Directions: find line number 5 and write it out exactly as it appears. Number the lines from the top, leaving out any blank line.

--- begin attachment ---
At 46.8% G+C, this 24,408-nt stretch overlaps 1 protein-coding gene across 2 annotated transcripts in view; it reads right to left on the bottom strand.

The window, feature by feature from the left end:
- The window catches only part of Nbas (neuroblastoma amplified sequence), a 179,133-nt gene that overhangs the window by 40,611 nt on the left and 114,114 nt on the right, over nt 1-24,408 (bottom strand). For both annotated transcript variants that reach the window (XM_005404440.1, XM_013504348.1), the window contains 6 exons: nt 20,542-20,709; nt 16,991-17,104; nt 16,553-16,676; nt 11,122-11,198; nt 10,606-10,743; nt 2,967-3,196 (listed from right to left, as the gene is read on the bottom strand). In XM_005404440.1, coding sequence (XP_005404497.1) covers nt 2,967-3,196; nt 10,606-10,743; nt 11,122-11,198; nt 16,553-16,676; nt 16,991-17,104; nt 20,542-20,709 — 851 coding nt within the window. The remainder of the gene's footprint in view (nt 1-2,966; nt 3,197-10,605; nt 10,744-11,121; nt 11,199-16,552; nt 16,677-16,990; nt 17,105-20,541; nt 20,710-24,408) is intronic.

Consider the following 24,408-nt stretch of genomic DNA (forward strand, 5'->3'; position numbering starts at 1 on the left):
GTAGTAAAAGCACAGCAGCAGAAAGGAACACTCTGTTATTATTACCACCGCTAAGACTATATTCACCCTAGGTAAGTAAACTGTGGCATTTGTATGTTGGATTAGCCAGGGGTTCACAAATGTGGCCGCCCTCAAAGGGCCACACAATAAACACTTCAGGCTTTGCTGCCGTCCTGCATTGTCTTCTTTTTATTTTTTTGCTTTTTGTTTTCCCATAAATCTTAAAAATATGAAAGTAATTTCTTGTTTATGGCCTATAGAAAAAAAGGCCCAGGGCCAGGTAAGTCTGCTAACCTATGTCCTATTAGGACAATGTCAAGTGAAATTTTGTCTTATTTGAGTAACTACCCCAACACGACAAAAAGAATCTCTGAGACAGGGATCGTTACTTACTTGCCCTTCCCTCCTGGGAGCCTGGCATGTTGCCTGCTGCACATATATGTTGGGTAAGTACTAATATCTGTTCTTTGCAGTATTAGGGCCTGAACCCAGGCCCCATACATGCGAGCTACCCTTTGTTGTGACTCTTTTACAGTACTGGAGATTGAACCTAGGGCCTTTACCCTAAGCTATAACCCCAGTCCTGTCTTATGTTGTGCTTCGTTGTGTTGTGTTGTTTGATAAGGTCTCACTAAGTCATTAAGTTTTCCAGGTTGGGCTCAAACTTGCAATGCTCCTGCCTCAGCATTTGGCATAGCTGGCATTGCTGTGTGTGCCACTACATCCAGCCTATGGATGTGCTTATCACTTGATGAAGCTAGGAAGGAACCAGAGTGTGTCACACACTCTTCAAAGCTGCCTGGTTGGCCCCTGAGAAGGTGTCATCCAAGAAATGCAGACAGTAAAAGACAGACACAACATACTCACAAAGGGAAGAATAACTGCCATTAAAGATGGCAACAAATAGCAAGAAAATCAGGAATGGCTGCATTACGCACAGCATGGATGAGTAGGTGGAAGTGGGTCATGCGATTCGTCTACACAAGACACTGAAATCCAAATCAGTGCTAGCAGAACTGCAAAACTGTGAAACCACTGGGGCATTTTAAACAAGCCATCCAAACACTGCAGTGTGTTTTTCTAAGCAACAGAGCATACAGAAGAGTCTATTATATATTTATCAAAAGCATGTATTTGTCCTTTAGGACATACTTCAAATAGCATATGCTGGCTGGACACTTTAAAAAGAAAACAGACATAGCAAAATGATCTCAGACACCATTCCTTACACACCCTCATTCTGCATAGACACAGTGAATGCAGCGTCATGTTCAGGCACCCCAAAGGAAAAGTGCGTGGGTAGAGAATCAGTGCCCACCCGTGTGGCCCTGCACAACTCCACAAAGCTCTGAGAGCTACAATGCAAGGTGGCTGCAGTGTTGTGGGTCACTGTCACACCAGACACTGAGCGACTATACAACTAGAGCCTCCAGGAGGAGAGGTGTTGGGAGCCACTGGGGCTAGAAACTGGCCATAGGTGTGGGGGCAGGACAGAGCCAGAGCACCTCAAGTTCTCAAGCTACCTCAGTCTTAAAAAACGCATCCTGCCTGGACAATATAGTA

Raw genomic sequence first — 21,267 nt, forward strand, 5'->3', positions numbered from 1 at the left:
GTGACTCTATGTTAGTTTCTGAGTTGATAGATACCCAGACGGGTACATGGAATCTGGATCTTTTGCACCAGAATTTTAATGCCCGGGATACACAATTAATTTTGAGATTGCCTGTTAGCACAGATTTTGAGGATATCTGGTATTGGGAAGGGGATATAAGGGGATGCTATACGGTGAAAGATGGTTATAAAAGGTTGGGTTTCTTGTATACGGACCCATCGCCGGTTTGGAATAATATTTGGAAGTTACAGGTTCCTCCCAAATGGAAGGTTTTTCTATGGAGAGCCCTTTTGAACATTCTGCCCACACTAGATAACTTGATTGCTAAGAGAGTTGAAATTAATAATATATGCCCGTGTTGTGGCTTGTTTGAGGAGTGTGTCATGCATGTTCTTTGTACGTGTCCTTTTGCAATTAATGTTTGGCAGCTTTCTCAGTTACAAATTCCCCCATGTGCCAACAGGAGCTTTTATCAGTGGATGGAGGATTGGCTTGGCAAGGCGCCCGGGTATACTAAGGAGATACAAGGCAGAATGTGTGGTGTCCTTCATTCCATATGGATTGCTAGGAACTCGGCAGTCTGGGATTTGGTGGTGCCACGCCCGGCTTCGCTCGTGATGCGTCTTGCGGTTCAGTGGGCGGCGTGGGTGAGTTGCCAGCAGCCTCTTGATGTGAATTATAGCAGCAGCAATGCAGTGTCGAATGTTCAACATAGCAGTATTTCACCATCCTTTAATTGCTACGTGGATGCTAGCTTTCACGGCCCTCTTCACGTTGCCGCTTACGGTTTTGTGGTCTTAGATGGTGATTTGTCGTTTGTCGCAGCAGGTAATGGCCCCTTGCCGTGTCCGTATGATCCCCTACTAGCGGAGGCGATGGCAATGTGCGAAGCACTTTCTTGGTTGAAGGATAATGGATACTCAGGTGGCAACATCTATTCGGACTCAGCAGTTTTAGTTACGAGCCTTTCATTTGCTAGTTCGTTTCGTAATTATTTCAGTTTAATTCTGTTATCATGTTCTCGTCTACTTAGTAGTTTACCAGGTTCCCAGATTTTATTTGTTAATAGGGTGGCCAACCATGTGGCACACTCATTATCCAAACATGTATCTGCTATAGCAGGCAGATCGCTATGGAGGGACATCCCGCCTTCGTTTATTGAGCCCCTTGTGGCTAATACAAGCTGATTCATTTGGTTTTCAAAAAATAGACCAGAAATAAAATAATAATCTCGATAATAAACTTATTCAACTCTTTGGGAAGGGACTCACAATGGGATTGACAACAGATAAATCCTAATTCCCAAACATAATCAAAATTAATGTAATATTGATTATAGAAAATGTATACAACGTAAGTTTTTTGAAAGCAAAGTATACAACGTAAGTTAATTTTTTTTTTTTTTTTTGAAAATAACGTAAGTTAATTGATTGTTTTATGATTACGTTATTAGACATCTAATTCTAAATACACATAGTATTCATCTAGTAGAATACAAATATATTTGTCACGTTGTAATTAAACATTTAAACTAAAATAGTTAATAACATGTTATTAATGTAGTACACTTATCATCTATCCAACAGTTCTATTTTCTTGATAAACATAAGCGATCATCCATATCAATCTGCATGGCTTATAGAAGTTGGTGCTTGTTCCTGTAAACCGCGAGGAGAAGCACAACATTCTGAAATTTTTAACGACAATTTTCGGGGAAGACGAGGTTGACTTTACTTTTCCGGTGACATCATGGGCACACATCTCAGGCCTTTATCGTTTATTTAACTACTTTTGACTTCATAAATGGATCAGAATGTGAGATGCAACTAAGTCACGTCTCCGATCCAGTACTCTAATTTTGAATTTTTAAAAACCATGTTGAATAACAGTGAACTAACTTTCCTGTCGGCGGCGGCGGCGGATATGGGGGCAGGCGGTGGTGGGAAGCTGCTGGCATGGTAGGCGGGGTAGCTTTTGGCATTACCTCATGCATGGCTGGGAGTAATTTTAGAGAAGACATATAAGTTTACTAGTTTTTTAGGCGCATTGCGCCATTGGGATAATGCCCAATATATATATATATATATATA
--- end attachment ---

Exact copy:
GTAGTAAAAGCACAGCAGCAGAAAGGAACACTCTGTTATTATTACCACCGCTAAGACTATATTCACCCTAGGTAAGTAAACTGTGGCATTTGTATGTTGGATTAGCCAGGGGTTCACAAATGTGGCCGCCCTCAAAGGGCCACACAATAAACACTTCAGGCTTTGCTGCCGTCCTGCATTGTCTTCTTTTTATTTTTTTGCTTTTTGTTTTCCCATAAATCTTAAAAATATGAAAGTAATTTCTTGTTTATGGCCTATAGAAAAAAAGGCCCAGGGCCAGGTAAGTCTGCTAACCTATGTCCTATTAGGACAATGTCAAGTGAAATTTTGTCTTATTTGAGTAACTACCCCAACACGACAAAAAGAATCTCTGAGACAGGGATCGTTACTTACTTGCCCTTCCCTCCTGGGAGCCTGGCATGTTGCCTGCTGCACATATATGTTGGGTAAGTACTAATATCTGTTCTTTGCAGTATTAGGGCCTGAACCCAGGCCCCATACATGCGAGCTACCCTTTGTTGTGACTCTTTTACAGTACTGGAGATTGAACCTAGGGCCTTTACCCTAAGCTATAACCCCAGTCCTGTCTTATGTTGTGCTTCGTTGTGTTGTGTTGTTTGATAAGGTCTCACTAAGTCATTAAGTTTTCCAGGTTGGGCTCAAACTTGCAATGCTCCTGCCTCAGCATTTGGCATAGCTGGCATTGCTGTGTGTGCCACTACATCCAGCCTATGGATGTGCTTATCACTTGATGAAGCTAGGAAGGAACCAGAGTGTGTCACACACTCTTCAAAGCTGCCTGGTTGGCCCCTGAGAAGGTGTCATCCAAGAAATGCAGACAGTAAAAGACAGACACAACATACTCACAAAGGGAAGAATAACTGCCATTAAAGATGGCAACAAATAGCAAGAAAATCAGGAATGGCTGCATTACGCACAGCATGGATGAGTAGGTGGAAGTGGGTCATGCGATTCGTCTACACAAGACACTGAAATCCAAATCAGTGCTAGCAGAACTGCAAAACTGTGAAACCACTGGGGCATTTTAAACAAGCCATCCAAACACTGCAGTGTGTTTTTCTAAGCAACAGAGCATACAGAAGAGTCTATTATATATTTATCAAAAGCATGTATTTGTCCTTTAGGACATACTTCAAATAGCATATGCTGGCTGGACACTTTAAAAAGAAAACAGACATAGCAAAATGATCTCAGACACCATTCCTTACACACCCTCATTCTGCATAGACACAGTGAATGCAGCGTCATGTTCAGGCACCCCAAAGGAAAAGTGCGTGGGTAGAGAATCAGTGCCCACCCGTGTGGCCCTGCACAACTCCACAAAGCTCTGAGAGCTACAATGCAAGGTGGCTGCAGTGTTGTGGGTCACTGTCACACCAGACACTGAGCGACTATACAACTAGAGCCTCCAGGAGGAGAGGTGTTGGGAGCCACTGGGGCTAGAAACTGGCCATAGGTGTGGGGGCAGGACAGAGCCAGAGCACCTCAAGTTCTCAAGCTACCTCAGTCTTAAAAAACGCATCCTGCCTGGACAATATAGTA